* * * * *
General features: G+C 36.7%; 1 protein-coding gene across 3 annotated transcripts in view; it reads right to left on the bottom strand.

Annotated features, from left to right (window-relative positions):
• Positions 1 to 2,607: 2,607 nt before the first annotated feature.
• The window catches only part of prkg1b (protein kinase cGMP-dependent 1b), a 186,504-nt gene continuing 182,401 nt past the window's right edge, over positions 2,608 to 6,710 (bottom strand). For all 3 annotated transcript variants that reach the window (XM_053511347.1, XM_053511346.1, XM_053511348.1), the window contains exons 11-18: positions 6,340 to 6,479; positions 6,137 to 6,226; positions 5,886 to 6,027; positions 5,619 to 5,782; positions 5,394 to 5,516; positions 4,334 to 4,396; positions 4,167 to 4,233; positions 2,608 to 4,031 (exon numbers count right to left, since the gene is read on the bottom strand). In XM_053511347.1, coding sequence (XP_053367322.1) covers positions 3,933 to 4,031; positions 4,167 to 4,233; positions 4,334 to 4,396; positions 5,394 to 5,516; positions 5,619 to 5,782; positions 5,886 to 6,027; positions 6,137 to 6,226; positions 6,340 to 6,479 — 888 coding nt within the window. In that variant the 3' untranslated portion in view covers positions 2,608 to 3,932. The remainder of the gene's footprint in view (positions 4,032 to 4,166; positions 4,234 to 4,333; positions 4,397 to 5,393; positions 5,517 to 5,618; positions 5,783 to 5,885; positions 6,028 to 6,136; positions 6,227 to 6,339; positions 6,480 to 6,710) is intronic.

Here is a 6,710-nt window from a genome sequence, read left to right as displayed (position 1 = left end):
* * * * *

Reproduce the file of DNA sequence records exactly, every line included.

General features: G+C 36.7%; 1 protein-coding gene across 3 annotated transcripts in view; it reads right to left on the bottom strand.

Annotated features, from left to right (window-relative positions):
• Positions 1 to 2,607: 2,607 nt before the first annotated feature.
• The window catches only part of prkg1b (protein kinase cGMP-dependent 1b), a 186,504-nt gene continuing 182,401 nt past the window's right edge, over positions 2,608 to 6,710 (bottom strand). For all 3 annotated transcript variants that reach the window (XM_053511347.1, XM_053511346.1, XM_053511348.1), the window contains exons 11-18: positions 6,340 to 6,479; positions 6,137 to 6,226; positions 5,886 to 6,027; positions 5,619 to 5,782; positions 5,394 to 5,516; positions 4,334 to 4,396; positions 4,167 to 4,233; positions 2,608 to 4,031 (exon numbers count right to left, since the gene is read on the bottom strand). In XM_053511347.1, coding sequence (XP_053367322.1) covers positions 3,933 to 4,031; positions 4,167 to 4,233; positions 4,334 to 4,396; positions 5,394 to 5,516; positions 5,619 to 5,782; positions 5,886 to 6,027; positions 6,137 to 6,226; positions 6,340 to 6,479 — 888 coding nt within the window. In that variant the 3' untranslated portion in view covers positions 2,608 to 3,932. The remainder of the gene's footprint in view (positions 4,032 to 4,166; positions 4,234 to 4,333; positions 4,397 to 5,393; positions 5,517 to 5,618; positions 5,783 to 5,885; positions 6,028 to 6,136; positions 6,227 to 6,339; positions 6,480 to 6,710) is intronic.

Here is a 6,710-nt window from a genome sequence, read left to right as displayed (position 1 = left end):